Currently viewing the category: "Scarab Beetles"
What's That Bug? does not endorse extermination

Subject: Grapevine Beetle
Location: Ottawa, Ontario, Canada
July 25, 2016 2:44 pm
Unusual find for our location, and we have no grapevines nearby. Beautiful beetle.
Signature: Derek

Grapevine Beetle

Grapevine Beetle

Dear Derek,
You are correct that this is a Grapevine Beetle, and according to BugGuide:  “Adults feed on grape (Vitis) foliage and fruit, both wild and cultivated species. Not a serious pest. Larvae host on dead
Acer, Celtis, Juglans, Malus, Platanus, Quercus, Ulmus spp.”  Though we don’t want to take the time to research all genera of larval hosts, they include maple, walnut, oak and elm and we are relatively certain some of those trees are found nearby.  Also, the adult plant host list might be incomplete.  Folks who want to start butterfly gardens quickly learn that if they do not have caterpillar host plants to produce the butterflies, they will not have many visitors to the flowers they plant.

Grapevine Beetle (image lightened)

Grapevine Beetle (image lightened)

What's That Bug? does not endorse extermination

Subject: Unidentified Lashed Beauty in Colorado
Location: Pueblo, Colorado
July 25, 2016 11:13 pm
Dear Bugman,
Curious what type lashed bug this might be. I found it on my front porch one evening about 2 weeks ago, early July. It was maybe an inch and a half or so. Hoping you can help.
Signature: Curious friend

Lined June Beetle

Lined June Beetle

Dear Curious Friend,
This is a Lined June Beetle in the genus Polyphylla, and according to BugGuide:  “Large June beetles, most with obvious white scales on elytra often forming stripes. Species identification often difficult.”  It might be a Ten Lined June Beetle,
Polyphylla decemlineata, which does range as far east as Colorado.  What you have called “lashes” are actually the flabellate or fan shaped antennae that characterize the male June Beetles in this genus.

What's That Bug? does not endorse extermination

Subject: Unknown beetle
Location: Pierrefonds, Quebec, Canada
July 22, 2016 2:15 pm
This beetle (and many others like it) have shown up in my uncle’s pool in Pierrefonds, Quebec, Canada. Any help identifying it would be appreciated. :)
Signature: Jeff Robinson

Japanese Beetle

Japanese Beetle

Dear Jeff,
This is an invasive, exotic Japanese Beetle and we have already made a posting this year commemorating the 100 Year Anniversary of its accidental introduction. Most home gardeners in eastern North American are very familiar with Japanese Beetles, dreading their yearly appearance when they feed upon the leaves and blossoms of roses, fruit trees and many other cultivated trees, shrubs and flowers.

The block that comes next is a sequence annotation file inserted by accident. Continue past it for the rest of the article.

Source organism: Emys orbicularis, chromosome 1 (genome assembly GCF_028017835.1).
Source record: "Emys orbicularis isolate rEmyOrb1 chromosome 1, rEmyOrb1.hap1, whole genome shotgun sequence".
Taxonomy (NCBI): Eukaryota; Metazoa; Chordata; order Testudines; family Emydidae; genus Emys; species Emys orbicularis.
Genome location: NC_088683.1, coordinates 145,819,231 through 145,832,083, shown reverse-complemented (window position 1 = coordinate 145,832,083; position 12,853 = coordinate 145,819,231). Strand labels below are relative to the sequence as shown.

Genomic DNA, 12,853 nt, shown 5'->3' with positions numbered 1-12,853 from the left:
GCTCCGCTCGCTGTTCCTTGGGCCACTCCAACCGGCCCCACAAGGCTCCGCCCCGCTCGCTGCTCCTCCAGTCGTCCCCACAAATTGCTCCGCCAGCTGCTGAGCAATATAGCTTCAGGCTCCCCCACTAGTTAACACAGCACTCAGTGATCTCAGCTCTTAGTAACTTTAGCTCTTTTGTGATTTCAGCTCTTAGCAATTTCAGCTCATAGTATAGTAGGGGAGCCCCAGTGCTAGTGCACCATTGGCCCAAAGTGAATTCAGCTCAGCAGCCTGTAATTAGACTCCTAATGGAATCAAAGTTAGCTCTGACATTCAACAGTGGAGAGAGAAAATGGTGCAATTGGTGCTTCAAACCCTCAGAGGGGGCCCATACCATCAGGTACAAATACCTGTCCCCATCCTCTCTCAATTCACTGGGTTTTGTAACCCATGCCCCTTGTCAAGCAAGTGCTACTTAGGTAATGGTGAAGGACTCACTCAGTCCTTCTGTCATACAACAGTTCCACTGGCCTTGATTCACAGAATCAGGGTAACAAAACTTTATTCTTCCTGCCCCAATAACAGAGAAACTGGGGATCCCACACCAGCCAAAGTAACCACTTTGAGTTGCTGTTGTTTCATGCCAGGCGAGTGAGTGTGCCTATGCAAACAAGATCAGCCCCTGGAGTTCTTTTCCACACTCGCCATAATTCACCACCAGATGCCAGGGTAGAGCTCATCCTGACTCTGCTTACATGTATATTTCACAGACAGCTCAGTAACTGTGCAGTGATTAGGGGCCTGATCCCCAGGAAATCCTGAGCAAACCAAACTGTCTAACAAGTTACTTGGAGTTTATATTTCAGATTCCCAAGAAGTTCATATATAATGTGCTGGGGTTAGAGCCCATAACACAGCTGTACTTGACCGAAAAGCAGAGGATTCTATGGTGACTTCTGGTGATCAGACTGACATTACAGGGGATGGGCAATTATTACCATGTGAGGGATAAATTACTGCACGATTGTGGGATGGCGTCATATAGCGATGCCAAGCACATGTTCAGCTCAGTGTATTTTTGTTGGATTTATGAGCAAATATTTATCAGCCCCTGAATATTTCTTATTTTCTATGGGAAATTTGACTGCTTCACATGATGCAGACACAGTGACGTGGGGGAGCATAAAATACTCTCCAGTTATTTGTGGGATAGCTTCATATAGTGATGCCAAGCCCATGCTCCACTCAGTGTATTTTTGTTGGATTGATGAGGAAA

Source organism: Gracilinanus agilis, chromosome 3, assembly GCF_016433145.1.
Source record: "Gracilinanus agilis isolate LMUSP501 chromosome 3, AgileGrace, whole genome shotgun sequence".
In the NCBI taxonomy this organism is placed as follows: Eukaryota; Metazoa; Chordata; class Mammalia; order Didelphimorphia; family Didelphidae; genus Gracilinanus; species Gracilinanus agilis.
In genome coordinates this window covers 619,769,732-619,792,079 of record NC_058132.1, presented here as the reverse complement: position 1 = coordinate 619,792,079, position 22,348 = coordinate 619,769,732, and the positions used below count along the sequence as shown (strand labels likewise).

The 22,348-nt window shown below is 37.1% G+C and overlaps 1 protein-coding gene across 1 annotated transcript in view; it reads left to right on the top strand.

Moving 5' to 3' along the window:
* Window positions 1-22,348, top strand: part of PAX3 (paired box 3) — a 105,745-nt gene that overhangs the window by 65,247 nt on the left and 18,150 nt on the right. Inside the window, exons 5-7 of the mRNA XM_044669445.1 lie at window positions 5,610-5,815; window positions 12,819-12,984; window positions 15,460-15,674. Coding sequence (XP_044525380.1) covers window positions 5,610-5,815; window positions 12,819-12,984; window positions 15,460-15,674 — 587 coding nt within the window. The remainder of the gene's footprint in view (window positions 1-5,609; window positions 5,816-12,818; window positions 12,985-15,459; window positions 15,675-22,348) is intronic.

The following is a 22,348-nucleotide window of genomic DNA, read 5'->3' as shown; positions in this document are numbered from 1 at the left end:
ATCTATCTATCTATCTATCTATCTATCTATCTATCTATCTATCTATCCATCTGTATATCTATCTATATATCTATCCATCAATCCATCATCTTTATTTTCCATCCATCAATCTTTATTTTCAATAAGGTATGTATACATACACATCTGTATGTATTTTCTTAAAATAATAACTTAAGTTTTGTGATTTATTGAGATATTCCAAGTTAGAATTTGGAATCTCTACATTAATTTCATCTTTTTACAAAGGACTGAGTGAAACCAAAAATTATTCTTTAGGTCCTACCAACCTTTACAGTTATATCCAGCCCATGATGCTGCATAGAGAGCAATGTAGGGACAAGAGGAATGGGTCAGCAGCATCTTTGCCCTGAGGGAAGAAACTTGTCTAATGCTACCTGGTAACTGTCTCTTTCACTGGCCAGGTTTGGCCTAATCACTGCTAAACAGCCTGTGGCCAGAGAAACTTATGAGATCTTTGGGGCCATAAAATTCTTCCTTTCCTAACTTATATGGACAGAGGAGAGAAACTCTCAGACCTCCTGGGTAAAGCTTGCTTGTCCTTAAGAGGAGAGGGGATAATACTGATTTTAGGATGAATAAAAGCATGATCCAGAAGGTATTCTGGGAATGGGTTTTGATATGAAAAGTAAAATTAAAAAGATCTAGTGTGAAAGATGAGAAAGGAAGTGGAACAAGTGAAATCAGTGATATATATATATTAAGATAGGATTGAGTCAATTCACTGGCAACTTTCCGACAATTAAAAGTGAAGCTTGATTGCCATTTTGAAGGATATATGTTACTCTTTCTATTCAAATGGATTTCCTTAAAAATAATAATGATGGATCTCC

What's That Bug? does not endorse extermination

Subject: Cedar beetle ?
Location: New Hampshire
July 22, 2016 7:54 pm
Hello the misses and I have found a few of these around our porch and light lately and was wondering if you know what kind it is.
Signature: Rob

Variegated June Beetle

Variegated June Beetle

Dear Rob,
Though the antennae are very similar to a Cedar Beetle, we believe this is actually a Variegated June Beetle,
Polyphylla variolosa, and you are correct that they are attracted to lights.

What's That Bug? does not endorse extermination

Subject: Ten-Lined June Beetle
Location: Glendale, California
July 15, 2016 6:41 am
My sister sent me this image while at a railroad museum in Glendale. She said a little boy was harassing it when she came across it, which is why its wings are like that, I assume. Your site helped me identify it as a male. I think its beautiful.
Signature: JB from Vegas

Ten Lined June Beetle from Glendale

Ten Lined June Beetle from Glendale

Dear JB,
You are correct that this is a male Ten Lined June Beetle, but we wonder if the railroad museum you mentioned is Traveltown in Griffith Park which is in Los Angeles near the Glendale Border.  We are also including an image of a Ten Lined June Beetle we shot last night on our screen door with this posting.  Last year was the first time we have found a Ten Lined June Beetle in Mount Washington in the 21 years we have lived here, and it is now our third sighting of this year with the other two being females.  These sightings at our office represent either a range expansion, or a reintroduction of a previously extirpated species.

Ten Lined June Beetle from Mount Washington

Ten Lined June Beetle from Mount Washington

What's That Bug? does not endorse extermination

Subject: What kind of bug is this
Location: Muskegon heights Michigan
July 17, 2016 5:59 am
I found this bug in my driveway… i thought maybe a june bug but it looks a little different. .
Signature: Natalie Jager

Grapevine Beetle

Grapevine Beetle

Dear Natalie,
The reason you thought this Grapevine Beetle resembled a June Bug is that both are in the Scarab Beetle family Scarabaeidae.  The Grapevine Beetle was our featured Bug of the Month last month.

What's That Bug? does not endorse extermination